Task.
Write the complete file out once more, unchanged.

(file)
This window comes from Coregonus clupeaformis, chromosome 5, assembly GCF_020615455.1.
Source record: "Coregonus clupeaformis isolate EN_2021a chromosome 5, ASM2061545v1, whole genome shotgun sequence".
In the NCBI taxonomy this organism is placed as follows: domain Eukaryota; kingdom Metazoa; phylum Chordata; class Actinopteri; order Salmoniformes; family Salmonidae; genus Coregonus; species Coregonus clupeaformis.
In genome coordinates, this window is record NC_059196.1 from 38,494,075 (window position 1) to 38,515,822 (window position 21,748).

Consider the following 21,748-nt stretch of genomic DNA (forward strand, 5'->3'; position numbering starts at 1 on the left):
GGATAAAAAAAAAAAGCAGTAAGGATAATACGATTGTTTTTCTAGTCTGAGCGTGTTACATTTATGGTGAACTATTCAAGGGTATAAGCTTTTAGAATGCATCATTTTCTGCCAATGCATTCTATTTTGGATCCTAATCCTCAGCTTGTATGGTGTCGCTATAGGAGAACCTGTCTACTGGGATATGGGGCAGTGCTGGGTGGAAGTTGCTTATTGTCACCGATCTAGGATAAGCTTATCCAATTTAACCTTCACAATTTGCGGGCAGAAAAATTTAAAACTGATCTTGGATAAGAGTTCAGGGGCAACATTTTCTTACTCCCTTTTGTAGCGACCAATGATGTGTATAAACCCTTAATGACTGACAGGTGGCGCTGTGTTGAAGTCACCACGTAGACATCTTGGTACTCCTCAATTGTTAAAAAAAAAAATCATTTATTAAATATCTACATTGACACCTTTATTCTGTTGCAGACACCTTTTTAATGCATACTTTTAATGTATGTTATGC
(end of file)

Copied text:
This window comes from Coregonus clupeaformis, chromosome 5, assembly GCF_020615455.1.
Source record: "Coregonus clupeaformis isolate EN_2021a chromosome 5, ASM2061545v1, whole genome shotgun sequence".
In the NCBI taxonomy this organism is placed as follows: domain Eukaryota; kingdom Metazoa; phylum Chordata; class Actinopteri; order Salmoniformes; family Salmonidae; genus Coregonus; species Coregonus clupeaformis.
In genome coordinates, this window is record NC_059196.1 from 38,494,075 (window position 1) to 38,515,822 (window position 21,748).

Consider the following 21,748-nt stretch of genomic DNA (forward strand, 5'->3'; position numbering starts at 1 on the left):
GGATAAAAAAAAAAAGCAGTAAGGATAATACGATTGTTTTTCTAGTCTGAGCGTGTTACATTTATGGTGAACTATTCAAGGGTATAAGCTTTTAGAATGCATCATTTTCTGCCAATGCATTCTATTTTGGATCCTAATCCTCAGCTTGTATGGTGTCGCTATAGGAGAACCTGTCTACTGGGATATGGGGCAGTGCTGGGTGGAAGTTGCTTATTGTCACCGATCTAGGATAAGCTTATCCAATTTAACCTTCACAATTTGCGGGCAGAAAAATTTAAAACTGATCTTGGATAAGAGTTCAGGGGCAACATTTTCTTACTCCCTTTTGTAGCGACCAATGATGTGTATAAACCCTTAATGACTGACAGGTGGCGCTGTGTTGAAGTCACCACGTAGACATCTTGGTACTCCTCAATTGTTAAAAAAAAAAATCATTTATTAAATATCTACATTGACACCTTTATTCTGTTGCAGACACCTTTTTAATGCATACTTTTAATGTATGTTATGC